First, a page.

I understand the problem of setting difficult goals, but aren’t goals necessary for orienting our actions? What’s the point of setting goals which cannot be achieved? People call it aspirational. I call it delusional. We are forging ahead with more S.U.V.s, we are building bigger houses, we want to invent new techniques to make more steel. But do we need all that more and bigger? I’m not against setting a goal. I’m all for realistic goals. I will not yield on this point. It’s misleading and doesn’t serve any use because we will not achieve it, and then people say, What’s the point? I’m all for goals but for strict realism in setting them.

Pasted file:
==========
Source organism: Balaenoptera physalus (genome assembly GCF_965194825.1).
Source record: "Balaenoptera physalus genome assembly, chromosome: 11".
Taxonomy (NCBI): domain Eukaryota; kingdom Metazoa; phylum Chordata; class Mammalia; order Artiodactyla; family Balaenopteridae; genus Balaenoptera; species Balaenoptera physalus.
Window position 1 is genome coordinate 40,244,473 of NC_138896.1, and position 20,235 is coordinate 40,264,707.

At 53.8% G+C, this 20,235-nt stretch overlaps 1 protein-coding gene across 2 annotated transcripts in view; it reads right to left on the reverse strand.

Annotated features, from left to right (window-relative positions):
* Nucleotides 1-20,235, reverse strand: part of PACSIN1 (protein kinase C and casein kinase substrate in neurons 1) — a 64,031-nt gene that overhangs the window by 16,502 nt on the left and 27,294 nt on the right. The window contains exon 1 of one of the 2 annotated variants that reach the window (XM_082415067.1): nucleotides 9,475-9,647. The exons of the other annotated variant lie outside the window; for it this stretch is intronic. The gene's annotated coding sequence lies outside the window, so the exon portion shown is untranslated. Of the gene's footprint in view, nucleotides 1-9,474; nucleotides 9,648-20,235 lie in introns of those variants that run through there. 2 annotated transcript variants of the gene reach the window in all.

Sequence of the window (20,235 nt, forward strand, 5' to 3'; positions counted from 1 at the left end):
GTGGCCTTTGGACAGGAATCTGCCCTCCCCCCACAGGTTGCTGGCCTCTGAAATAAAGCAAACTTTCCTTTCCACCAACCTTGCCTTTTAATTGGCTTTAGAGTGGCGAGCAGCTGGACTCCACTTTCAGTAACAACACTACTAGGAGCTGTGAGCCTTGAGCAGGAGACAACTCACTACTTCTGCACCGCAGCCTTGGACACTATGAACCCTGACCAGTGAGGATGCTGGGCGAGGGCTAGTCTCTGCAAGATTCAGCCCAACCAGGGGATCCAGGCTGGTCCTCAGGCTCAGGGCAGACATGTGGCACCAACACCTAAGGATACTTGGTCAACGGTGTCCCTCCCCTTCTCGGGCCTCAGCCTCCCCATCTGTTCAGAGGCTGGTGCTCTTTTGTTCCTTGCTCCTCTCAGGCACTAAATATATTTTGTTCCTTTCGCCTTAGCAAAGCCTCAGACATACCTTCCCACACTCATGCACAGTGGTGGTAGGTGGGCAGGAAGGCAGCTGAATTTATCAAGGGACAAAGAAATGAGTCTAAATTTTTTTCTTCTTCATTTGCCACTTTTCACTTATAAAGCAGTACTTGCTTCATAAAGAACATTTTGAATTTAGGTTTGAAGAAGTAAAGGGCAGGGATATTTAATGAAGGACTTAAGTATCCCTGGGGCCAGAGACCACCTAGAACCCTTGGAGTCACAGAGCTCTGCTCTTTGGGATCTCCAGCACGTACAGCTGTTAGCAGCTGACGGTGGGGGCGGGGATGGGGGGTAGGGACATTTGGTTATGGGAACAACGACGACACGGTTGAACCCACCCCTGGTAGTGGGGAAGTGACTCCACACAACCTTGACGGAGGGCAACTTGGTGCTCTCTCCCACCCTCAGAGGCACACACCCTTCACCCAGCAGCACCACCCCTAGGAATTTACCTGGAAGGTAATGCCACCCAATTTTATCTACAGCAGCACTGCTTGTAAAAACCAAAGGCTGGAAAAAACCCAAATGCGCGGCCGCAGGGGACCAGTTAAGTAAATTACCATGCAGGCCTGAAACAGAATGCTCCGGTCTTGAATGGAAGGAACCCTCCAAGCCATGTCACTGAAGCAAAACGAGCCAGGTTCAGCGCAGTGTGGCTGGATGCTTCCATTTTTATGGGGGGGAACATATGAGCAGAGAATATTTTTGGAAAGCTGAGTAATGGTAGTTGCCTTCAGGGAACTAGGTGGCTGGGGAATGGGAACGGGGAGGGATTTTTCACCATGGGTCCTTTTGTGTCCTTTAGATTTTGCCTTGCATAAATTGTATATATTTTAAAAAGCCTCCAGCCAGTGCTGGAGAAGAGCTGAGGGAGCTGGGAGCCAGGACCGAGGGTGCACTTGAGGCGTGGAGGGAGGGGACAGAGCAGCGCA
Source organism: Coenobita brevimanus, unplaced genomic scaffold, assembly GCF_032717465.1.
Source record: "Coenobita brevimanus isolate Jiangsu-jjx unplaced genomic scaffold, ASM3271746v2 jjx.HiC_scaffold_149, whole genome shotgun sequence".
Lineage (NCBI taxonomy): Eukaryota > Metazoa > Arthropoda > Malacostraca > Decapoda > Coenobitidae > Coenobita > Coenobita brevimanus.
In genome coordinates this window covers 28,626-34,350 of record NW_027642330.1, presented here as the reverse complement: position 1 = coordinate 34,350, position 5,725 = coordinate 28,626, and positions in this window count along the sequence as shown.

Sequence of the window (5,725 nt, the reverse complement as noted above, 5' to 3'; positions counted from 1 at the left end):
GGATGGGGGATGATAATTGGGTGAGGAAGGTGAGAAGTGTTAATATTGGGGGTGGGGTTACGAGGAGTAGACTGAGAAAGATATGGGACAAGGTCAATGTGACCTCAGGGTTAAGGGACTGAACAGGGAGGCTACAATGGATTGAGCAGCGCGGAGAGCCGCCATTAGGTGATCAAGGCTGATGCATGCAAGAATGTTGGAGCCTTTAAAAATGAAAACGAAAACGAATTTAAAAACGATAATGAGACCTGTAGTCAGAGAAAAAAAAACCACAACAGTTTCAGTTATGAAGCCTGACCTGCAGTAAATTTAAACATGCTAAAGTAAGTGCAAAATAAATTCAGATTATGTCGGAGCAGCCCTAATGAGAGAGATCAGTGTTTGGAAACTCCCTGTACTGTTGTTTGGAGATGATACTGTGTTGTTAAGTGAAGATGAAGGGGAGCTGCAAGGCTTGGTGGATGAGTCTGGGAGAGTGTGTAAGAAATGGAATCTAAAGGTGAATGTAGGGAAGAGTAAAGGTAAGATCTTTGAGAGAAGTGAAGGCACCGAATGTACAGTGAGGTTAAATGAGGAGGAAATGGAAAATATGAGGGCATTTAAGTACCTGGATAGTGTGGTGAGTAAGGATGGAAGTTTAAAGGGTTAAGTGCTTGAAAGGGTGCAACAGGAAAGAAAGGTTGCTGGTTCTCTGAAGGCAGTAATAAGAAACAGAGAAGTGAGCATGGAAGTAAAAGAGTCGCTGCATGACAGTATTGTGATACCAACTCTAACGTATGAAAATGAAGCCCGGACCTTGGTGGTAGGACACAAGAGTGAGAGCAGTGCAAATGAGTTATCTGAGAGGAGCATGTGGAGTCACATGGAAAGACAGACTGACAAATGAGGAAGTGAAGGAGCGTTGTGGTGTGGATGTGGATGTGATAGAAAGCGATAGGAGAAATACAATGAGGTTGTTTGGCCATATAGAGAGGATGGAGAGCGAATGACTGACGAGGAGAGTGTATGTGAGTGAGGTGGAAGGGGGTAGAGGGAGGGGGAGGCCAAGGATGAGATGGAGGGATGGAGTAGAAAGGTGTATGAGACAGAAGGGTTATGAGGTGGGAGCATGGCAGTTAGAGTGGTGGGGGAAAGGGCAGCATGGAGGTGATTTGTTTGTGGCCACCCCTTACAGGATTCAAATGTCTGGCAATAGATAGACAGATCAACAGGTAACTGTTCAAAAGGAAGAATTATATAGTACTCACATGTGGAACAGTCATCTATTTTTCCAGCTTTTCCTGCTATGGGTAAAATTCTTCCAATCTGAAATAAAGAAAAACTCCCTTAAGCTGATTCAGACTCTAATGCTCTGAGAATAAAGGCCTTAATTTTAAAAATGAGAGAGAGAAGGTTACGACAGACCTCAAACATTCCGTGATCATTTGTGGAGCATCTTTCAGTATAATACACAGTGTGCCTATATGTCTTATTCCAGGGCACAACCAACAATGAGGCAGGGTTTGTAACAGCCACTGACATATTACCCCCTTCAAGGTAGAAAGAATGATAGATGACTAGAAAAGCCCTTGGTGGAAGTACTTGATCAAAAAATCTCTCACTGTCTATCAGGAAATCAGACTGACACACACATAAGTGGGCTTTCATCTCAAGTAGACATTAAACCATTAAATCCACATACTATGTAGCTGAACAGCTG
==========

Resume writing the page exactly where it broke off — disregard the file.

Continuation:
When you talk about S.U.V.s and building bigger houses, you’re really talking about people’s consumption choices. Do you think changing those is an easier goal than decarbonizing? Well, we changed people’s consumption by letting them have their S.U.V.s. We can change people the other way. We could say, To save the planet people should drive smaller cars. If you drive a smaller car, you get a rebate. If you drive an S.U.V., you pay a surcharge. There are many ways to go around bringing rational goals. You don’t have to invent new things to solve these problems. This promise of inventions — 3-D printing! Houses will be printed! Cars will be printed! Have you seen any printed houses and cars? We live in this world of exaggerated promises and delusional pop science. I’m trying to bring it onto some modest track of reality and common sense. The official goal in the U.S. is complete decarbonization of electricity generation by 2035. That’s Biden’s program: zero-carbon electricity in 2035. The country doesn’t have a national grid! How will you decarbonize and run the country by wind and solar without a national grid? And what will it take to build a national grid in a NIMBY society like the U.S.?